If-Then: My Teenage Equation

From Which I Logically Conclude (p) that Teacher is a Babe (q) - Andrea Piacquadio (pexels.com)Photo by Andrea Piacquadio

My Real Memoir

The summer before high school was packed with equations. I’d signed up for summer classes at four-year-old La Mirada High, its sidewalks still warm from the exit treds of its first graduating class. If you get a taste of high school before the fall semester begins, logic dictated, then your freshman year will go better.

So I took a favorite subject, Drama, and a not-so-favorite subject Pre-Algebra, which to my surprise I liked. Why? Because—at first—it was presented in images and words:

  • If all boy scouts wear blue and Bobby wears blue, then Bobby is a boy scout. True.
  • If rock legends begin by learning to play guitar and Mitch learns to play guitar, then Mitch will become a rock legend. True!

I even liked abstract symbols: If Mitch acts in plays (p), then Mitch will become a movie star (q). But I stopped liking it when variables (r, s, t, etc.) were added.

Allow me to explain. Mr STiFiAADI (Speech-Teacher-Faking-It-As-a-Drama Instructor) chose a famously speechy play Twelve Angry Men (p) for us to perform during our summer sojourn. Since our class was co-ed, we renamed the play Twelve Angry Homosapiens, but Mr. Stifiaadi chickened out and re-labled it 12 Angry People for the tiny parents-and-family-members-only audience (r). It was my first drama, and I had a couple of juicy scenes, so I bought a fake moustache and glue (spirit gum) in order to look like a truly angry man (s). Nevertheless, I did not become a movie star (q). Why?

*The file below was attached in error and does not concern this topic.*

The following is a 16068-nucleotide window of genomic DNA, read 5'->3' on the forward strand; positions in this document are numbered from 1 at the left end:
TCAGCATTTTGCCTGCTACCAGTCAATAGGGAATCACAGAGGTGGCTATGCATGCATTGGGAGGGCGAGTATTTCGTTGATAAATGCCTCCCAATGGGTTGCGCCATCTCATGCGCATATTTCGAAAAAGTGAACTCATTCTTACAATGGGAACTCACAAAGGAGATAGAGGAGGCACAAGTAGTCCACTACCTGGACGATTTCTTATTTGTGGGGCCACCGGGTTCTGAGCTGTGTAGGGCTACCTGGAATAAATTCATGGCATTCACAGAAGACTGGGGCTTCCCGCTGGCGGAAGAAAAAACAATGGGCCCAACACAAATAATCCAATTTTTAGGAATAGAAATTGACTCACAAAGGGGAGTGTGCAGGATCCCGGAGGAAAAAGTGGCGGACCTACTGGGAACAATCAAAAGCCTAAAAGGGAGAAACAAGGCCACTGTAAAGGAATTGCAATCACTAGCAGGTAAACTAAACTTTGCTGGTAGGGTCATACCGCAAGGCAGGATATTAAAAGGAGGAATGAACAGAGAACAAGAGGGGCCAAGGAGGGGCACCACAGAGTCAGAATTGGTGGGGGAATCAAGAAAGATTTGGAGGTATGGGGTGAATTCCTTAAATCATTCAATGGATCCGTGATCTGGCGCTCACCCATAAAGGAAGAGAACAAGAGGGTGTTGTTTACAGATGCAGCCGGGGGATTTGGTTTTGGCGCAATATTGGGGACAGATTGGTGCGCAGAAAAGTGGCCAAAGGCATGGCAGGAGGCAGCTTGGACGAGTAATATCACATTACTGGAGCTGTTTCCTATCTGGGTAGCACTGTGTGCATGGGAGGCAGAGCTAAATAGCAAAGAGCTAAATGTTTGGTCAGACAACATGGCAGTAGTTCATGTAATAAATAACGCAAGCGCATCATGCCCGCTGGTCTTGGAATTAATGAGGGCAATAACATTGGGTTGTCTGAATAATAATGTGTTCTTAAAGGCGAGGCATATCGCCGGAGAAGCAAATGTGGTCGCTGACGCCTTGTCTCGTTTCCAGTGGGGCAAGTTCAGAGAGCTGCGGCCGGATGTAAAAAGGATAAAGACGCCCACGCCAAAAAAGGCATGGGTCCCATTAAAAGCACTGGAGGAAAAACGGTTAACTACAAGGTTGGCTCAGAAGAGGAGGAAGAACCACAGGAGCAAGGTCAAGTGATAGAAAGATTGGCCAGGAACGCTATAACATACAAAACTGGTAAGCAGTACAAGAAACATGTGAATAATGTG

Because of those *^#@#%-ing variables!

If Mitch acts in a play (p), but only parents and no producers actually attend (r) + if Mitch’s moustache starts to fall off right at the beginning of the performance, causing him to hold it in place with one hand throughout the rest of the show, thus hiding the lower half of his face and muffling literally everything he says, especially when he’s being really, really dramatic (s1, s2, s3, etc., etc., and bloody *^#@#%-ing etc.), then Mitch will not become a movie star (s)!mathThere was one equation that did work out that summer: A really cute girl named Kelle moved into the house down the hill from our backyard, put on a bikini, and laid out to get a tan (p1, p2, p3). I spotted her, did a quadruple take, and instantly turned on the teenage guy version of the charmingly witty paperboy routine that had won me so many new subscribers (rrrrrrr), and she eventually signed up to be my first real girlfriend…


My Real Memoir is a series. To read the next one, click here.

About mitchteemley

Writer, Filmmaker, Humorist, Thinker-about-stuffer
This entry was posted in Humor, Memoir and tagged , , , , , , , . Bookmark the permalink.

26 Responses to If-Then: My Teenage Equation

  1. Pingback: Rebel Without Applause | Mitch Teemley

  2. Mike U. says:

    Delightful stuff, Mitch! This had me cracking up! Well done! 🙂

    Liked by 3 people

  3. Can anyone else in the universe have this much fun with algebra!?

    Liked by 2 people

  4. Thank you for the Tuesday smiles, Mitch!

    Liked by 2 people

  5. Algebra and a girl well formulated. 🤣🤣

    Liked by 3 people

  6. Thanks for the chuckle. I had a few of these equations as well. If Uwe is fourteen when I am seven, meaning he is twice my age, he will be twenty when I am ten. True?

    Liked by 2 people

  7. Kelle must have been a welcome distraction from your algebra homework that summer. I’m guessing you didn’t introduce yourself to her wearing your manly mustache!

    Liked by 4 people

  8. #hood says:

    a high school with 4 year olds

    Liked by 1 person

  9. An Audience of One says:

    I can’t think of a good comment because I’m too busy giggling. But such fun reading this!

    Liked by 3 people

  10. Bet the audience had no idea “Twelve Angry Men” was actually a comedy! Bravo!!

    Liked by 2 people

  11. Discover and Explore says:

    You had me at bikini

    Liked by 2 people

  12. Pingback: The Most Memorable Year of My Life | Mitch Teemley

Leave a Reply

Fill in your details below or click an icon to log in:

WordPress.com Logo

You are commenting using your WordPress.com account. Log Out /  Change )

Twitter picture

You are commenting using your Twitter account. Log Out /  Change )

Facebook photo

You are commenting using your Facebook account. Log Out /  Change )

Connecting to %s